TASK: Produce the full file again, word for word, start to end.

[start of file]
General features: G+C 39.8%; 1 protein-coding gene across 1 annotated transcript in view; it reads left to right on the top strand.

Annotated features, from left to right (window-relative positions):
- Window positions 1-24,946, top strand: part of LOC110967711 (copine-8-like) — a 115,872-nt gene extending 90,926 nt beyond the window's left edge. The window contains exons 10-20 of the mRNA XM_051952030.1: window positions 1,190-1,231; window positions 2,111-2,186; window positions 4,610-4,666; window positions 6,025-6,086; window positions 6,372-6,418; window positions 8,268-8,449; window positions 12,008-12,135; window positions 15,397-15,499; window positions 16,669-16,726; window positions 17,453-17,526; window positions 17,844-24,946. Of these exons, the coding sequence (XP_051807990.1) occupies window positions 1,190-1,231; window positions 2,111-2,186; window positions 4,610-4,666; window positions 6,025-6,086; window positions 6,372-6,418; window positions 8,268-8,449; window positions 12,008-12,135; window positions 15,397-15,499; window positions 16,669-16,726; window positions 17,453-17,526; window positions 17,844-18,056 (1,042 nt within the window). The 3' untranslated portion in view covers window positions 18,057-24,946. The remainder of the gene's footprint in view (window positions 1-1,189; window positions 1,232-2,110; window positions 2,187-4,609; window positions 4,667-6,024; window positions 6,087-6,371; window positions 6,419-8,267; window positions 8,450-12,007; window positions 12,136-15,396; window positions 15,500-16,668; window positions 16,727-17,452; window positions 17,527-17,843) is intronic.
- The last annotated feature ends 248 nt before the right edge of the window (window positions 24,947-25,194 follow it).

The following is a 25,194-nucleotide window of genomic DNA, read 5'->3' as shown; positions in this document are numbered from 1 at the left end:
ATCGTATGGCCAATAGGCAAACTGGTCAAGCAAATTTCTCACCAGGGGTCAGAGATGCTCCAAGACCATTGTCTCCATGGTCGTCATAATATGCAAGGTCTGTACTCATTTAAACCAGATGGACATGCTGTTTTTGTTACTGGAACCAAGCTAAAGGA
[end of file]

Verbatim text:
General features: G+C 39.8%; 1 protein-coding gene across 1 annotated transcript in view; it reads left to right on the top strand.

Annotated features, from left to right (window-relative positions):
- Window positions 1-24,946, top strand: part of LOC110967711 (copine-8-like) — a 115,872-nt gene extending 90,926 nt beyond the window's left edge. The window contains exons 10-20 of the mRNA XM_051952030.1: window positions 1,190-1,231; window positions 2,111-2,186; window positions 4,610-4,666; window positions 6,025-6,086; window positions 6,372-6,418; window positions 8,268-8,449; window positions 12,008-12,135; window positions 15,397-15,499; window positions 16,669-16,726; window positions 17,453-17,526; window positions 17,844-24,946. Of these exons, the coding sequence (XP_051807990.1) occupies window positions 1,190-1,231; window positions 2,111-2,186; window positions 4,610-4,666; window positions 6,025-6,086; window positions 6,372-6,418; window positions 8,268-8,449; window positions 12,008-12,135; window positions 15,397-15,499; window positions 16,669-16,726; window positions 17,453-17,526; window positions 17,844-18,056 (1,042 nt within the window). The 3' untranslated portion in view covers window positions 18,057-24,946. The remainder of the gene's footprint in view (window positions 1-1,189; window positions 1,232-2,110; window positions 2,187-4,609; window positions 4,667-6,024; window positions 6,087-6,371; window positions 6,419-8,267; window positions 8,450-12,007; window positions 12,136-15,396; window positions 15,500-16,668; window positions 16,727-17,452; window positions 17,527-17,843) is intronic.
- The last annotated feature ends 248 nt before the right edge of the window (window positions 24,947-25,194 follow it).

The following is a 25,194-nucleotide window of genomic DNA, read 5'->3' as shown; positions in this document are numbered from 1 at the left end:
ATCGTATGGCCAATAGGCAAACTGGTCAAGCAAATTTCTCACCAGGGGTCAGAGATGCTCCAAGACCATTGTCTCCATGGTCGTCATAATATGCAAGGTCTGTACTCATTTAAACCAGATGGACATGCTGTTTTTGTTACTGGAACCAAGCTAAAGGA